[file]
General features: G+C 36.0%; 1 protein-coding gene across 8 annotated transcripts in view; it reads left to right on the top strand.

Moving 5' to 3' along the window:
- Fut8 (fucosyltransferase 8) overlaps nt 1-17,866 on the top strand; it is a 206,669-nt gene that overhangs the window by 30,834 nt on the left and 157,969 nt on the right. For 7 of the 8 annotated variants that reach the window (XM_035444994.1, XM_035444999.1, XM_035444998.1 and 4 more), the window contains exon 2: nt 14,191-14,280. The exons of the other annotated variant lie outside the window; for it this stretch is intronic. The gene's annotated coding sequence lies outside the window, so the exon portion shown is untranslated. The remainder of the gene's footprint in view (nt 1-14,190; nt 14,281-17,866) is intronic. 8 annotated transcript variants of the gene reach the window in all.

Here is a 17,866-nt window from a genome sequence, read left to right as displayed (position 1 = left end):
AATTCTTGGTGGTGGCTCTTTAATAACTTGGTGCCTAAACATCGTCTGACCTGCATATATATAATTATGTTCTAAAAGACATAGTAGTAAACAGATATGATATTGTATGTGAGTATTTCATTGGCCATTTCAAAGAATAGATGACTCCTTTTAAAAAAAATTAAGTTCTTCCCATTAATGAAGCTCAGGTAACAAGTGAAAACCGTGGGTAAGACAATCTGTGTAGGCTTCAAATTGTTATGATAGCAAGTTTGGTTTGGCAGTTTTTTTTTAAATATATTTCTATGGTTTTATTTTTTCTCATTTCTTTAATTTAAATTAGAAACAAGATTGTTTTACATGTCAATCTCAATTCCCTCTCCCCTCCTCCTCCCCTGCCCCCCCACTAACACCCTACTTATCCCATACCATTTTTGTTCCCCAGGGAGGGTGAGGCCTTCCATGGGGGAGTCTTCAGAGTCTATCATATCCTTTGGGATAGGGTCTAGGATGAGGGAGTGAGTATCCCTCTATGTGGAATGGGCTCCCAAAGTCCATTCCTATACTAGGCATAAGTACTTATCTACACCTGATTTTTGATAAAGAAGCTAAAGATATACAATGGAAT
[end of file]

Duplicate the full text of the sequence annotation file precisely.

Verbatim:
General features: G+C 36.0%; 1 protein-coding gene across 8 annotated transcripts in view; it reads left to right on the top strand.

Moving 5' to 3' along the window:
- Fut8 (fucosyltransferase 8) overlaps nt 1-17,866 on the top strand; it is a 206,669-nt gene that overhangs the window by 30,834 nt on the left and 157,969 nt on the right. For 7 of the 8 annotated variants that reach the window (XM_035444994.1, XM_035444999.1, XM_035444998.1 and 4 more), the window contains exon 2: nt 14,191-14,280. The exons of the other annotated variant lie outside the window; for it this stretch is intronic. The gene's annotated coding sequence lies outside the window, so the exon portion shown is untranslated. The remainder of the gene's footprint in view (nt 1-14,190; nt 14,281-17,866) is intronic. 8 annotated transcript variants of the gene reach the window in all.

Here is a 17,866-nt window from a genome sequence, read left to right as displayed (position 1 = left end):
AATTCTTGGTGGTGGCTCTTTAATAACTTGGTGCCTAAACATCGTCTGACCTGCATATATATAATTATGTTCTAAAAGACATAGTAGTAAACAGATATGATATTGTATGTGAGTATTTCATTGGCCATTTCAAAGAATAGATGACTCCTTTTAAAAAAAATTAAGTTCTTCCCATTAATGAAGCTCAGGTAACAAGTGAAAACCGTGGGTAAGACAATCTGTGTAGGCTTCAAATTGTTATGATAGCAAGTTTGGTTTGGCAGTTTTTTTTTAAATATATTTCTATGGTTTTATTTTTTCTCATTTCTTTAATTTAAATTAGAAACAAGATTGTTTTACATGTCAATCTCAATTCCCTCTCCCCTCCTCCTCCCCTGCCCCCCCACTAACACCCTACTTATCCCATACCATTTTTGTTCCCCAGGGAGGGTGAGGCCTTCCATGGGGGAGTCTTCAGAGTCTATCATATCCTTTGGGATAGGGTCTAGGATGAGGGAGTGAGTATCCCTCTATGTGGAATGGGCTCCCAAAGTCCATTCCTATACTAGGCATAAGTACTTATCTACACCTGATTTTTGATAAAGAAGCTAAAGATATACAATGGAAT